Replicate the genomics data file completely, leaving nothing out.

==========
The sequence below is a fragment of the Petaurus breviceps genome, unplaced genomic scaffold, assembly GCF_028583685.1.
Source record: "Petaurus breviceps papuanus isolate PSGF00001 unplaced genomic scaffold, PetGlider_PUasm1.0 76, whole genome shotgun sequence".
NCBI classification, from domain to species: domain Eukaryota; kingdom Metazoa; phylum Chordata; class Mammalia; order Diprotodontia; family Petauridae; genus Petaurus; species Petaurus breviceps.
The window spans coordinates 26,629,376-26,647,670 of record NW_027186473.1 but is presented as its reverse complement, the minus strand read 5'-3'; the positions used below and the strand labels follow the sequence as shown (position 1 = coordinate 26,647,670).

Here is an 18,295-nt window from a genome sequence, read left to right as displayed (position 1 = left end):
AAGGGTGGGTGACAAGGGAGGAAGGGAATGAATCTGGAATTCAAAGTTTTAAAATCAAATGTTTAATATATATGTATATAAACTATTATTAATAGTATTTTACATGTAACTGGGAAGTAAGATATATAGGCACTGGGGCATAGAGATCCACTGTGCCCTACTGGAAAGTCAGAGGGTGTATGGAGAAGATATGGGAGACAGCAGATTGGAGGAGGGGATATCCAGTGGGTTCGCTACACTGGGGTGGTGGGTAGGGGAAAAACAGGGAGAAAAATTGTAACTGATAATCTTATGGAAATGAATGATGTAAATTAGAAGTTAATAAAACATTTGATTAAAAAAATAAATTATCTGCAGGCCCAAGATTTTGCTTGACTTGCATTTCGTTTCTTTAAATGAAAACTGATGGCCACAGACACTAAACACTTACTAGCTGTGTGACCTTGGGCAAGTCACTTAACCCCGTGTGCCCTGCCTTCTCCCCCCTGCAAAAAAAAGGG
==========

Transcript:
The sequence below is a fragment of the Petaurus breviceps genome, unplaced genomic scaffold, assembly GCF_028583685.1.
Source record: "Petaurus breviceps papuanus isolate PSGF00001 unplaced genomic scaffold, PetGlider_PUasm1.0 76, whole genome shotgun sequence".
NCBI classification, from domain to species: domain Eukaryota; kingdom Metazoa; phylum Chordata; class Mammalia; order Diprotodontia; family Petauridae; genus Petaurus; species Petaurus breviceps.
The window spans coordinates 26,629,376-26,647,670 of record NW_027186473.1 but is presented as its reverse complement, the minus strand read 5'-3'; the positions used below and the strand labels follow the sequence as shown (position 1 = coordinate 26,647,670).

Here is an 18,295-nt window from a genome sequence, read left to right as displayed (position 1 = left end):
AAGGGTGGGTGACAAGGGAGGAAGGGAATGAATCTGGAATTCAAAGTTTTAAAATCAAATGTTTAATATATATGTATATAAACTATTATTAATAGTATTTTACATGTAACTGGGAAGTAAGATATATAGGCACTGGGGCATAGAGATCCACTGTGCCCTACTGGAAAGTCAGAGGGTGTATGGAGAAGATATGGGAGACAGCAGATTGGAGGAGGGGATATCCAGTGGGTTCGCTACACTGGGGTGGTGGGTAGGGGAAAAACAGGGAGAAAAATTGTAACTGATAATCTTATGGAAATGAATGATGTAAATTAGAAGTTAATAAAACATTTGATTAAAAAAATAAATTATCTGCAGGCCCAAGATTTTGCTTGACTTGCATTTCGTTTCTTTAAATGAAAACTGATGGCCACAGACACTAAACACTTACTAGCTGTGTGACCTTGGGCAAGTCACTTAACCCCGTGTGCCCTGCCTTCTCCCCCCTGCAAAAAAAAGGG